Patrick S. Fischler is an American actor best known for his roles as Jimmy Barrett on the drama series Mad Men, Dharma Initiative worker Phil on the drama series Lost and Detective Kenny No-Gun on the police drama Southland. He has had more than 60 film and television credits, including the films Mulholland Drive (2001), Ghost World (2001), Old School (2003), The Black Dahlia (2006) and Dinner for Schmucks (2010).
Fischler portrayed real-life gangster Mickey Cohen in the 2011 video game L.A. Noire, which utilized facial performance-capture technology to convert performances in the game's graphics. Two years later he played gangster Meyer Lansky in scenes with Cohen's character in the TNT mini-series Mob City. In 2012, he appeared in One for the Money, a crime thriller adapted from Janet Evanovich's novel of the same name.
The Santa Monica restaurant "Patrick's Roadhouse" was started by his father and is named for him.
View the Patrick Fischler Gallery.
Early life and career
Patrick Fischler was born in Los Angeles, California, on December 29, 1969. His father, Bill, purchased a restaurant on the Pacific Coast Highway in Santa Monica, when Fischler was five years old, and named it "Patrick's Roadhouse" after him. The restaurant has since become a hotspot for such celebrities as Arnold Schwarzenegger, Sean Penn, Goldie Hawn and Johnny Carson. After graduating from high school, Fischler attended New York University's Tisch School of the Arts, where he met and started dating his future wife, actress Lauren Bowles, the half-sister of actress Julia Louis-Dreyfus. After graduating from Tisch, Fischler and Bowles moved back to Los Angeles, where, along with other New York University graduates, they, formed a theater group called Neurotic Young Urbanites. An agent who saw Fischler perform at a Neurotic Young Urbanites production arranged for him to attend an audition for the 1994 action film Speed, which became Fischler's first film acting job. In the film, Fischler played one of the men trapped inside an elevator that nearly falls due to an attack by a bomber.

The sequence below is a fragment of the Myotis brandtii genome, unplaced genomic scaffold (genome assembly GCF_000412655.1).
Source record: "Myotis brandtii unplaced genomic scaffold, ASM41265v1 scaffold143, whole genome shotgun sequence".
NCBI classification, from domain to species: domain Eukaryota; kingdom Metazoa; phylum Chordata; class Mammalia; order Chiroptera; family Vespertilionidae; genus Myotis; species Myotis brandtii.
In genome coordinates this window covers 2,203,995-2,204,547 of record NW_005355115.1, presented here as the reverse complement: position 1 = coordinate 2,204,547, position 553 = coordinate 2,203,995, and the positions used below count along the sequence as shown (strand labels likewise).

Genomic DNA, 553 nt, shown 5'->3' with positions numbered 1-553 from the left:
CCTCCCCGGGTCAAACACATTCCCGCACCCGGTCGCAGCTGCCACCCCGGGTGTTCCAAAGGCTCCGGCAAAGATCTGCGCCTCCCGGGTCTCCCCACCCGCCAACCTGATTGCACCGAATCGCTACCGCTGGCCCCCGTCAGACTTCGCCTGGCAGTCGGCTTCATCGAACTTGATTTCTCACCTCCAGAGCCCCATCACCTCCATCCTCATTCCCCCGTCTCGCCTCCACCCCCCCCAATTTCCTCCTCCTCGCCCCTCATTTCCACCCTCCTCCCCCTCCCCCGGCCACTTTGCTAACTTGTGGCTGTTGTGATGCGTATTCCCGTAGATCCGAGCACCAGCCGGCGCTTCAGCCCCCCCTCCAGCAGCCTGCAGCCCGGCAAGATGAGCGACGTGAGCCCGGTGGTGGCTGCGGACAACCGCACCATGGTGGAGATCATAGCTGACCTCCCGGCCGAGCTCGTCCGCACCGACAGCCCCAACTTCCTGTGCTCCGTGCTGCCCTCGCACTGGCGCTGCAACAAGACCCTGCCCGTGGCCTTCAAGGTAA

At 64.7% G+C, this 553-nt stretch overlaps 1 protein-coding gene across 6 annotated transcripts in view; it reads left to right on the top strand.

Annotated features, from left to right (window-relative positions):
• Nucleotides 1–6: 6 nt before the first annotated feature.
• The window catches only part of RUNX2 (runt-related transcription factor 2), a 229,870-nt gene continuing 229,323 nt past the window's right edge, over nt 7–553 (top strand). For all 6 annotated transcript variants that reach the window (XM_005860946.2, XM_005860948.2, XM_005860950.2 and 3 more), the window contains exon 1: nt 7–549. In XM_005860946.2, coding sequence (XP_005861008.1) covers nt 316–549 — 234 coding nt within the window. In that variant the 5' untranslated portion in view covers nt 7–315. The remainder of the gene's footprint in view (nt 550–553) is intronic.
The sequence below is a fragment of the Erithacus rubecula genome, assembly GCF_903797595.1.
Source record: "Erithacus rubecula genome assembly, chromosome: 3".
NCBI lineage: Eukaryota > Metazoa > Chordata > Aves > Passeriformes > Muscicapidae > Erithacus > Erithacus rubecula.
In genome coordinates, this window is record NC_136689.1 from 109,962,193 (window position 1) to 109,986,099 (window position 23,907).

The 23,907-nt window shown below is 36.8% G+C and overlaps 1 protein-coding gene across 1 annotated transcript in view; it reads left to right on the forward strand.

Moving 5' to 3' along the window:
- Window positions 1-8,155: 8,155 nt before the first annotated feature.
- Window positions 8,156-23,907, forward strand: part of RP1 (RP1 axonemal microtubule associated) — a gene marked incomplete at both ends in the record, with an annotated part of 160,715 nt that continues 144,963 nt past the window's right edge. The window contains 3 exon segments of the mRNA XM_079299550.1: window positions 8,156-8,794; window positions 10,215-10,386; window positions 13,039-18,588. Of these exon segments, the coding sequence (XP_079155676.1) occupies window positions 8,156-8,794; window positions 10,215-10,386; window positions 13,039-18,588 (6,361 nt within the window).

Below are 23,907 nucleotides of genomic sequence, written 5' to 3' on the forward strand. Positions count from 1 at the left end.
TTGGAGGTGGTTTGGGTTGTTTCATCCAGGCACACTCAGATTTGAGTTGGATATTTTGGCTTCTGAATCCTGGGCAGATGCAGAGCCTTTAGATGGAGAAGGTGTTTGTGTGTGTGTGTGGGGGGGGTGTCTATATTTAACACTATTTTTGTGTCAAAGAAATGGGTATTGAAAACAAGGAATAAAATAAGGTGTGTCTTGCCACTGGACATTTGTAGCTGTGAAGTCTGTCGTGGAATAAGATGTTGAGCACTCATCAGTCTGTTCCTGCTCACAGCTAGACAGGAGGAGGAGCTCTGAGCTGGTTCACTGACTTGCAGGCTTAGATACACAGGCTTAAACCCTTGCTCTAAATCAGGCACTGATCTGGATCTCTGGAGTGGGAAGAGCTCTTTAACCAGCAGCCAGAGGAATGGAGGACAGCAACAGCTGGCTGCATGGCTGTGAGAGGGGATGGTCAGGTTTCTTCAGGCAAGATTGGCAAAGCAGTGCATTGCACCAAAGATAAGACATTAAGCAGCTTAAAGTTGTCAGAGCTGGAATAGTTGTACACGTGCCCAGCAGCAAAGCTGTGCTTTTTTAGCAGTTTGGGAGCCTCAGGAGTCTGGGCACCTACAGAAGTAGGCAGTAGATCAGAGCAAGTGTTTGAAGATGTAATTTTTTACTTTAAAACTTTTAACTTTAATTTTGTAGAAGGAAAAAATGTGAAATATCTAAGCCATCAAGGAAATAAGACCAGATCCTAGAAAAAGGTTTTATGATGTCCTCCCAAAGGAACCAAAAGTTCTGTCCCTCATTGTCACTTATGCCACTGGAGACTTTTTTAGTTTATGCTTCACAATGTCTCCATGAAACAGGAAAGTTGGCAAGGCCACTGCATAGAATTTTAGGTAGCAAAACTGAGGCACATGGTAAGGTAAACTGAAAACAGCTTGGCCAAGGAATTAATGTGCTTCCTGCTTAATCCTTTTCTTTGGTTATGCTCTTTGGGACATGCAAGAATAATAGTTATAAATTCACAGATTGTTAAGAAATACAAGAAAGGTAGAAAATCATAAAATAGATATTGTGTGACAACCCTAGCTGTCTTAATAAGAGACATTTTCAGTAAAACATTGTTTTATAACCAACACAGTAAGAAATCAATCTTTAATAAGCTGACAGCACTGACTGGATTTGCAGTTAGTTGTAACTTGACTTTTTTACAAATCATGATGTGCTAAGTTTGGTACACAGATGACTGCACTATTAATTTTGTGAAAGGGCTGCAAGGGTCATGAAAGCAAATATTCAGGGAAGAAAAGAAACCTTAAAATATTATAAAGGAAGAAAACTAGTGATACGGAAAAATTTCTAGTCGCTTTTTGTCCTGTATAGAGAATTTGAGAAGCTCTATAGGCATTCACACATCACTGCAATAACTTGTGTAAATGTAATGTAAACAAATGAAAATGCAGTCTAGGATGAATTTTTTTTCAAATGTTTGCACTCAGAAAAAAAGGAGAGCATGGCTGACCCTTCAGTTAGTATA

In 1998, Fischler starred in the independent film The Week That Girl Died, a romantic comedy about three long-time friends in a small New England fishing town. For the part, he received a best lead actor award by the American Film Institute International Film Festival's New Directions jury, which honors independent films. Fischler also appeared in David Lynch's 2001 psychological thriller Mulholland Drive as a man describing a horrible nightmare he had. He also appeared in the 2002 television film Gilda Radner: It's Always Something, a biopic about comedian Gilda Radner, where he played the real-life comedian Eugene Levy. He appeared in the films Twister (1996), Ghost World (2001), Old School (2003), The Great Buck Howard (2008), and played assistant district attorney Ellis Loew in Brian De Palma's 2006 crime film The Black Dahlia. The character was referred to in the film as "Jewboy", film reviewer Stephen Cole called his role in that film "a caricature that is as coarsely anti-Semitic as any sequence in Mel Gibson’s The Passion of the Christ." Fischler also appeared as a guest star in television shows Angel, Nash Bridges, Burn Notice, Lie to Me, Bones, Cold Case, Monk, Star Trek: Enterprise, Girlfriends, CSI: Crime Scene Investigation, CSI: Miami and CSI: NY. By 2009, he had more than 60 film and television credits.
Education and training
A graduate of New York University's Tisch School of the Arts, Fischler co-founded the Los Angeles-based theater group Neurotic Young Urbanites. During a performance there, he was approached by an agent to audition for the action film Speed (1994), his first film credit. After guest starring on several television shows, Fischler received increased exposure for his role on Mad Men, for which he based his character in part on entertainer Joey Bishop. Fischler filmed his parts for Lost and Southland simultaneously and, although originally only slated for two Lost episodes, he actually appeared in nine.